Yale New Haven Health and Northeast Medical Group have agreed to a hefty settlement for allegedly submitting false claims to Medicare and Medicaid.
The federal and state governments allege that the Yale New Haven Health and Northeast Medical Group submitted false Medicare and Medicaid claims, which has since resulted in a hefty settlement from the system.
The settlement agreement totaling $560,718 should resolve allegations of overbilling by Yale, violating federal and state laws for submitting false claims to Medicare and Medicaid for services billed by physicians when they should’ve been billed at the lower reimbursement rate of mid-level providers, according to the Department of Justice (DOJ).
The DOJ says the healthcare providers submitted the false claims between July 2014 and June 2020, and as a result, the providers improperly received between 10% and 15% more in Medicare and Medicaid reimbursements for the allegedly falsely billed services.
The allegations were initially brought in a lawsuit filed by a whistleblower, a former employee of Northeast Medical doctors’ group. According to the DOJ, the whistleblower will receive about $106,500 as her share of the settlement.
Yale New Haven Health and Northeast Medical deny the allegations but agreed to the settlement to avoid a protracted legal process, according to the settlement.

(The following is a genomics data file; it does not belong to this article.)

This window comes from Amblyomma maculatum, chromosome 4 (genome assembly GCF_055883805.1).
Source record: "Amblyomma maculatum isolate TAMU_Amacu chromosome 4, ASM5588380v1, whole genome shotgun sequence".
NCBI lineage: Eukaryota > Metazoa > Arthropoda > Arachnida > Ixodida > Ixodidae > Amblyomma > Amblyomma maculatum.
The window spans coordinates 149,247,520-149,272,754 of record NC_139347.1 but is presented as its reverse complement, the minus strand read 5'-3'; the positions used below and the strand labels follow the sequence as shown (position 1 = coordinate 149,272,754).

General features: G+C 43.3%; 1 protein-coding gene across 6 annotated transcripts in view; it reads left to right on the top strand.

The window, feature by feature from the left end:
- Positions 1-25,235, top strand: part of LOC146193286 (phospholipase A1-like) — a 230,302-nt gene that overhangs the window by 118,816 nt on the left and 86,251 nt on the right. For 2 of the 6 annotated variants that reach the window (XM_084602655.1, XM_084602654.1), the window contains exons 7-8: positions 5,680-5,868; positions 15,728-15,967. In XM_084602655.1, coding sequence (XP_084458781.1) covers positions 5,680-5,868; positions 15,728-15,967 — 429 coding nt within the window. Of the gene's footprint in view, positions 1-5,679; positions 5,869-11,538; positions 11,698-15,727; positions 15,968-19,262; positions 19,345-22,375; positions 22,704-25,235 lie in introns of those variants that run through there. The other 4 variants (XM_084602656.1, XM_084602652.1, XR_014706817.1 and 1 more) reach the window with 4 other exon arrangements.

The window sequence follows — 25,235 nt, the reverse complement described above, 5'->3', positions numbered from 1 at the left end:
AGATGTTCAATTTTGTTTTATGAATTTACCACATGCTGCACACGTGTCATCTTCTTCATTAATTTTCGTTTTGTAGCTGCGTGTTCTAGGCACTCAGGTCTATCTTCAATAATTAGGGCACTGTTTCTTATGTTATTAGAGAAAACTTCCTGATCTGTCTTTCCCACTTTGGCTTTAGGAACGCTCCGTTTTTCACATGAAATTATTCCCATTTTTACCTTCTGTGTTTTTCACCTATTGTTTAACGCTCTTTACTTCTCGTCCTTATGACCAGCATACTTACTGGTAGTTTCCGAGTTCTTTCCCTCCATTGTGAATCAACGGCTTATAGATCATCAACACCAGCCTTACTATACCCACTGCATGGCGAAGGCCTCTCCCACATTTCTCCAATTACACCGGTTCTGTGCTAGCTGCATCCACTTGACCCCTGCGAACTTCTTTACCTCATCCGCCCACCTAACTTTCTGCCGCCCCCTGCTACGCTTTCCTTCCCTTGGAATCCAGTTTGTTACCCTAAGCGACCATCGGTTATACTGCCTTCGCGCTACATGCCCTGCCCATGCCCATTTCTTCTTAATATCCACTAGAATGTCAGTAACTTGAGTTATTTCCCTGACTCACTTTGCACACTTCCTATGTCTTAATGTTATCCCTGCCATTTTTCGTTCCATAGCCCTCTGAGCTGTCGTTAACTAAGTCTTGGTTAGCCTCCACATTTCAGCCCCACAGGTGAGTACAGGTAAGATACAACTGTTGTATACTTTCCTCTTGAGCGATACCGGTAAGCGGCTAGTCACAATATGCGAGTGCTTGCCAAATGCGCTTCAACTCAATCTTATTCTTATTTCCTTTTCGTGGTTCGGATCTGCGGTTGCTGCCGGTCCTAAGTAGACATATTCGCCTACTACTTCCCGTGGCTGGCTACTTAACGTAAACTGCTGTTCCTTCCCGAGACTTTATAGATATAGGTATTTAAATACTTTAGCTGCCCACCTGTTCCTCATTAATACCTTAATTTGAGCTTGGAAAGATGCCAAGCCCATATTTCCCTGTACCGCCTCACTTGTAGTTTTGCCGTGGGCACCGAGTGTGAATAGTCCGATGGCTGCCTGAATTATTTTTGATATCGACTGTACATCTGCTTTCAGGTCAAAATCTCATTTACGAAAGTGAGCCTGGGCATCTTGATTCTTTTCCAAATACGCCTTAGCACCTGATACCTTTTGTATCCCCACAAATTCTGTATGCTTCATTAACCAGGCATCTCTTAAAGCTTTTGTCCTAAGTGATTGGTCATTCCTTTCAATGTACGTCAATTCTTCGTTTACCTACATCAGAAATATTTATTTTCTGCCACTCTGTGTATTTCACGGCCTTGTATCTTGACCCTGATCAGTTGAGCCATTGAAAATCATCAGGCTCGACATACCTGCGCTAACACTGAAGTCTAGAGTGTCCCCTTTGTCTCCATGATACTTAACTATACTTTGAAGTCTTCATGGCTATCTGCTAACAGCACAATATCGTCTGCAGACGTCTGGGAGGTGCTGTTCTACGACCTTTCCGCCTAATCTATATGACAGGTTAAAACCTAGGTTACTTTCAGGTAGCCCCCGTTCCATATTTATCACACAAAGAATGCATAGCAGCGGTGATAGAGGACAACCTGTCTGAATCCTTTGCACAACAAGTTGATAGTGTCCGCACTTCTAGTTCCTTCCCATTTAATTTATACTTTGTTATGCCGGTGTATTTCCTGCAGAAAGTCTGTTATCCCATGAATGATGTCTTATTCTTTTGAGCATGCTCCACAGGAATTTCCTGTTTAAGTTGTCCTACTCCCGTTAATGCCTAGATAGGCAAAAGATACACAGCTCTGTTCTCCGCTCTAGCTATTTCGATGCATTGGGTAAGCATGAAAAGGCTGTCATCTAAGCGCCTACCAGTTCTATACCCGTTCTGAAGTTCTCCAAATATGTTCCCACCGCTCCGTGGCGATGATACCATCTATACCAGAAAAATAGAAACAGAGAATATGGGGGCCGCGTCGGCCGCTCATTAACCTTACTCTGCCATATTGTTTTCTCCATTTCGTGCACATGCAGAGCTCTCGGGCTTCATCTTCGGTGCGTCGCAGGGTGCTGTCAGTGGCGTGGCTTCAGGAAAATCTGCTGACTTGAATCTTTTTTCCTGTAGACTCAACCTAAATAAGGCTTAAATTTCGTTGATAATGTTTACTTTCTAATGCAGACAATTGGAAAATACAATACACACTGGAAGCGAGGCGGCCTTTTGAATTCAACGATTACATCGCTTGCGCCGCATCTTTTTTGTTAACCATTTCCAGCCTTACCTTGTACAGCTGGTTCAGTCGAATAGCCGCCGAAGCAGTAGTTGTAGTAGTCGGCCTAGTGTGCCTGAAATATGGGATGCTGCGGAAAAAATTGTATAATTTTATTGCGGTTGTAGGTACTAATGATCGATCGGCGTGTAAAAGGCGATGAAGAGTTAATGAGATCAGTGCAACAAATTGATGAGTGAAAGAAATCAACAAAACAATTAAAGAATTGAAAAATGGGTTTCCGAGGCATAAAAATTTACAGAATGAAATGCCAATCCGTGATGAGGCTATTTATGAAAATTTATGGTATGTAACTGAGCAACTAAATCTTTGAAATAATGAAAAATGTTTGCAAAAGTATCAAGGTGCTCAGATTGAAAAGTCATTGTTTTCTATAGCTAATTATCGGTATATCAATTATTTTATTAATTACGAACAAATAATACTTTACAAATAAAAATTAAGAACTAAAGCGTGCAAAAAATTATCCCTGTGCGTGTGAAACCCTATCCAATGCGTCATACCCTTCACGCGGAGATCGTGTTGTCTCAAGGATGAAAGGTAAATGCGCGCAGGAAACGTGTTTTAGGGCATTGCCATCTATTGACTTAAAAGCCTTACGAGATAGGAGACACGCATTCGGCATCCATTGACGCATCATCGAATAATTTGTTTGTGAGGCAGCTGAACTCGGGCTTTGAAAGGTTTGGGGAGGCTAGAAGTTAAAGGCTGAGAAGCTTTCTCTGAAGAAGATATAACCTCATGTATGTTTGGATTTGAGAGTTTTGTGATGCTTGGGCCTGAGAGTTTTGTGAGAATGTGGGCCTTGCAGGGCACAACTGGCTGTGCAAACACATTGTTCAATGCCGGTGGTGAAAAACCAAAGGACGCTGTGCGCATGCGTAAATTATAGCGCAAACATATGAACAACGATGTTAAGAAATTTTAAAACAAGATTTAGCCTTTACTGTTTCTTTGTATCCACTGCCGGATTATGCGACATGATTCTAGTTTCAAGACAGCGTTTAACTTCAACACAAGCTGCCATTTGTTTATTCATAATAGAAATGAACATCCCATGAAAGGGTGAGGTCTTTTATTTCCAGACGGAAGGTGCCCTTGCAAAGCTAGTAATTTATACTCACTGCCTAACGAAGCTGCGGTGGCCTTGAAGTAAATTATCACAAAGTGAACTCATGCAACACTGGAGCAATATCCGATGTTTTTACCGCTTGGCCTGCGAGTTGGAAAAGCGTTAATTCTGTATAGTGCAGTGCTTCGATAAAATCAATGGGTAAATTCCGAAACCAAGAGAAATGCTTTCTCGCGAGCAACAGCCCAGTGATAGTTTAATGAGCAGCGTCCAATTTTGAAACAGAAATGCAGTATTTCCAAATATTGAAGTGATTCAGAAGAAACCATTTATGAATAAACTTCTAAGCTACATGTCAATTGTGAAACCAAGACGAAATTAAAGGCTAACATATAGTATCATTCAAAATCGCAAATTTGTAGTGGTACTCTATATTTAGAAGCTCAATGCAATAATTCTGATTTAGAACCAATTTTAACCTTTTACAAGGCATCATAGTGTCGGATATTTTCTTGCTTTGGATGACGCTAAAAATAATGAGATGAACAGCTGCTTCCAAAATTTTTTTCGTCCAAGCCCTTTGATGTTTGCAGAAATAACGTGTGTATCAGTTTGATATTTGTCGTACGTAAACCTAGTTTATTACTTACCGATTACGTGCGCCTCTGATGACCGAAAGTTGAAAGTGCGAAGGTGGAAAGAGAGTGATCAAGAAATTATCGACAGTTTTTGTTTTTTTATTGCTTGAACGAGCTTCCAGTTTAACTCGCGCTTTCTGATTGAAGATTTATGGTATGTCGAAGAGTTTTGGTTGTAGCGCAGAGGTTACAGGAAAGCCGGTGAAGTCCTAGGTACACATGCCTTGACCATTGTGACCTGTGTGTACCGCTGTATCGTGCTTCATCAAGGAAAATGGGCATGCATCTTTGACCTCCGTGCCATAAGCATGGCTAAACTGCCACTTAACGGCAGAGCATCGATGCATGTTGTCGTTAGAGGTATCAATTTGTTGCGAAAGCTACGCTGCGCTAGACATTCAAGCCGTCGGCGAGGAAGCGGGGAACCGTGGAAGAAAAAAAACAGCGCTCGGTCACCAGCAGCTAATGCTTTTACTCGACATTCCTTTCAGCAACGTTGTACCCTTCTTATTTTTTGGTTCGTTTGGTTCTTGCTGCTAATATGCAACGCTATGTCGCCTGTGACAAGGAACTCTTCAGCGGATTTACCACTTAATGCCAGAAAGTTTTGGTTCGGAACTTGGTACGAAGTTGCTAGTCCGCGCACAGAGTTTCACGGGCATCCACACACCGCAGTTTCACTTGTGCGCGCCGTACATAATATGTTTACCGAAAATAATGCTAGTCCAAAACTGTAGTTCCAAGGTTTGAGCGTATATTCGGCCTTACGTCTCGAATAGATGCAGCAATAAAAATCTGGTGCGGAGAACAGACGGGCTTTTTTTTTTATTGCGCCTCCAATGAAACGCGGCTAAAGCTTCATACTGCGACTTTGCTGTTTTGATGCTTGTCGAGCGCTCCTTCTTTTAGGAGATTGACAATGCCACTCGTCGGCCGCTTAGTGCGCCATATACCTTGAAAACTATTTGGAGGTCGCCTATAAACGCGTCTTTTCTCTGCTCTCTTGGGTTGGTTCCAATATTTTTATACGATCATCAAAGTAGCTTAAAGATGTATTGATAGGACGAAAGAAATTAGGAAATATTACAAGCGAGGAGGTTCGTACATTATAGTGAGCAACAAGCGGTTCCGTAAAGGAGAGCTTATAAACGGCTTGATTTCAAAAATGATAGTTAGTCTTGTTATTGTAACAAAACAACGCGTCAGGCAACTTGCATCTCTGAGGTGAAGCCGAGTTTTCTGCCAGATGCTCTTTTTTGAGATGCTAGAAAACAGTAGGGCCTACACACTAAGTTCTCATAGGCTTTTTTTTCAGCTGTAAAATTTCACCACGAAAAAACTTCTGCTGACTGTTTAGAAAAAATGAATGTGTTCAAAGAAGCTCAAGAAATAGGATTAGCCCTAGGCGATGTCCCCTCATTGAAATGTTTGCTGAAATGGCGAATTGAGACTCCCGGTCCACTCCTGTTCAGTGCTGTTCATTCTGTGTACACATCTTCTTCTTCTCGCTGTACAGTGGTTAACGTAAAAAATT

A situation like this is worst-case scenario for revenue cycle leaders, and leaders should ensure their organization’s billing practices are appropriate. Address any errors identified as soon as possible and remember to return overpayments and provide education to your staff as soon as errors are discovered.
One way to easily keep an eye on fraudulent billing practices is through an internal audit. If an internal audit determines that Medicare was billed inappropriately, your orginization is in potential violation of the False Claims Act.
Revenue cycle leaders should ensure all their teams—everyone from coders to providers—understand the financial penalties associated with False Claim Act violations and be familiar with all other compliance penalties.
Amanda Norris is the Associate Content Manager of Finance, Payer, Revenue Cycle, and Strategy for HealthLeaders.
The providers at the health system allegedly improperly received between 10% and 15% more in Medicare and Medicaid reimbursements for falsely billed services.
The settlement agreement totaling $560,718 should resolve allegations of overbilling.
A situation like this is worst-case scenario for revenue cycle leaders, and leaders should ensure their organization’s billing practices are appropriate; one way to do so is through internal audits.